Now, I can ask: "If I practice at saying 'no' some of the time . . . if I made that a new practice for me . . . not just for this situation, but for my growth . . . would that feel like a right move? Or would my body-sense still say I need to get completely away?" I sense the middle of my body again. ". . . hmm . . . something's wrong . . . (and after a while:) . . . oh, yes . . . there's an unsureness in there, would I really practice? Sure . . . that's what the trouble is . . . whew!"

That lets me ask: "Suppose I could be sure I really would . . . ?" Perhaps now, at this fourth step, I might feel a major shift, the tension draining out. Yes, if I could be sure I really would tackle my no-saying weakness, yes, my energy comes even more than if I think of running out!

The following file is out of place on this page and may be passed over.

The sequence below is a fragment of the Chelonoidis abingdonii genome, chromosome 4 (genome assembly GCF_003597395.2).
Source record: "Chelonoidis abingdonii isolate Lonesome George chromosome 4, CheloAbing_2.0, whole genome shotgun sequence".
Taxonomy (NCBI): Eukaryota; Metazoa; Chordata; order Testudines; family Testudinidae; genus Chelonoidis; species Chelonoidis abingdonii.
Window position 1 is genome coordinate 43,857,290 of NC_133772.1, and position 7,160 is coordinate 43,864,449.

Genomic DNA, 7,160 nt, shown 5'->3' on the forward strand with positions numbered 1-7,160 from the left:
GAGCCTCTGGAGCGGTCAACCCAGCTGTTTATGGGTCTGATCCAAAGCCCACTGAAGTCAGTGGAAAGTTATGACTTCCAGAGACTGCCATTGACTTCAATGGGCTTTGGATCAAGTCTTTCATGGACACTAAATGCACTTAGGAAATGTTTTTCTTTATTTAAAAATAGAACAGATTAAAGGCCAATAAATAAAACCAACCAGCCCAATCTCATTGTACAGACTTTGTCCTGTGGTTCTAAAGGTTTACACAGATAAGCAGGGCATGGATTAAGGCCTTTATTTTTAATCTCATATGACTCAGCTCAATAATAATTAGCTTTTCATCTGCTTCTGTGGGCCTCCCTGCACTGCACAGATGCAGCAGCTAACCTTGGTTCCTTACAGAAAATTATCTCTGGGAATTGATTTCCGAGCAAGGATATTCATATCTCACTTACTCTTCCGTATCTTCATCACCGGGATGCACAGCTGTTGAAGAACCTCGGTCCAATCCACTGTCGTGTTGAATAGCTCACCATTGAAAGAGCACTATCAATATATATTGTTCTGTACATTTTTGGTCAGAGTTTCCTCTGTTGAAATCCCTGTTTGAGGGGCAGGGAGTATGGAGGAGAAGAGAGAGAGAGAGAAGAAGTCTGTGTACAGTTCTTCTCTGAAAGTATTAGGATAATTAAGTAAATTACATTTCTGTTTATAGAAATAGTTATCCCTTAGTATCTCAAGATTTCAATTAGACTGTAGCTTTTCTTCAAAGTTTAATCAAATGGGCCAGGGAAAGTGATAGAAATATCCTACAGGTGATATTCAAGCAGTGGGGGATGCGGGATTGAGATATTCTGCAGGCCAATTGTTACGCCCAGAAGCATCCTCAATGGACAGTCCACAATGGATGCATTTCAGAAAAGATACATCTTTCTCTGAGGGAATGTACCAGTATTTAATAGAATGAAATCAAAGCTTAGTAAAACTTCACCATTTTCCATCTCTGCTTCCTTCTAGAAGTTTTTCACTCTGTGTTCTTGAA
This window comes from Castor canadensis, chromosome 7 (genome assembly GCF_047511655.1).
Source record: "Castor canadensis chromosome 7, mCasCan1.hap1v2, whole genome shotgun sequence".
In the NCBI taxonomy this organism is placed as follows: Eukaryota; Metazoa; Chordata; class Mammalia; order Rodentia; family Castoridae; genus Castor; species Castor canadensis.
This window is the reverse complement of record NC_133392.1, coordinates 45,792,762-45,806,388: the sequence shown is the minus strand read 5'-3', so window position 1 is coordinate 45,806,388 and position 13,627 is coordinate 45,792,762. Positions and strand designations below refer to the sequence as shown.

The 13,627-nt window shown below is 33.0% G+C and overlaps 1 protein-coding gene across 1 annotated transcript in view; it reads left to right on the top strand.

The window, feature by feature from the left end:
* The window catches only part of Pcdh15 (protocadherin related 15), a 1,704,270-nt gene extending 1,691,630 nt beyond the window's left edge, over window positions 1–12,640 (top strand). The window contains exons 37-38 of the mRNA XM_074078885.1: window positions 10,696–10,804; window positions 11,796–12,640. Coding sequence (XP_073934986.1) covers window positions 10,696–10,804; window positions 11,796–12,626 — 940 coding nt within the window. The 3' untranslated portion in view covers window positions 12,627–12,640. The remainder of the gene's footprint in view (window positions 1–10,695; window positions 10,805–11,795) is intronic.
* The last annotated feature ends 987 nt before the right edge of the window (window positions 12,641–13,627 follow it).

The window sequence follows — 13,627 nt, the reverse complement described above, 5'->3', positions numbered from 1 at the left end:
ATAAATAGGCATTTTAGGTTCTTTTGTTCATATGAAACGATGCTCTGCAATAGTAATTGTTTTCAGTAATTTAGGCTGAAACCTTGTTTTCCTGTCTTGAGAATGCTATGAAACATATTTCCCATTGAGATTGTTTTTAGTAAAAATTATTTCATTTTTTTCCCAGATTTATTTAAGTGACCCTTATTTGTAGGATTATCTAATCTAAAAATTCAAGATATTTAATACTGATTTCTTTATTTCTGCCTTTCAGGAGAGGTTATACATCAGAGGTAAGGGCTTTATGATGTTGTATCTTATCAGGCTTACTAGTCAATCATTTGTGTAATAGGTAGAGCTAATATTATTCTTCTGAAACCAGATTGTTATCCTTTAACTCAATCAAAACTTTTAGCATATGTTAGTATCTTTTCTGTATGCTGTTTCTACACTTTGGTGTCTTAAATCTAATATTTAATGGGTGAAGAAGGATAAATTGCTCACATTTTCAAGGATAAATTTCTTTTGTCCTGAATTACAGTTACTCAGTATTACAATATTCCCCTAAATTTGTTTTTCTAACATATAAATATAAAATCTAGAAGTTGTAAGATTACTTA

Or, I might sense something else still involved, that hasn't opened yet, and needs more steps. Most human problems don't solve in just a few steps, or in one day. People think development steps must be threatening. On the contrary, they feel positive, the energy is life-forward. If something seems too touchy or scary to work on, don't push in. But don't just back away, either. There is a third alternative: Focus gently on the sense of "too scary" or "not ready to go on," and keep staying with that, returning to that, until going further feels open. In that place where these little steps come, there is also an openness to the other side, to what we do not even dimly sense.

I do not say that all growth moves are steps of this kind. For example one bit of forced exploratory new action may also change a whole scene. There may be times when one would not stay in a situation endlessly, holding out for one more step. There may be a time for willful cutting, or for just obeying the body. We cannot obey even this process all the time, or make it our only means.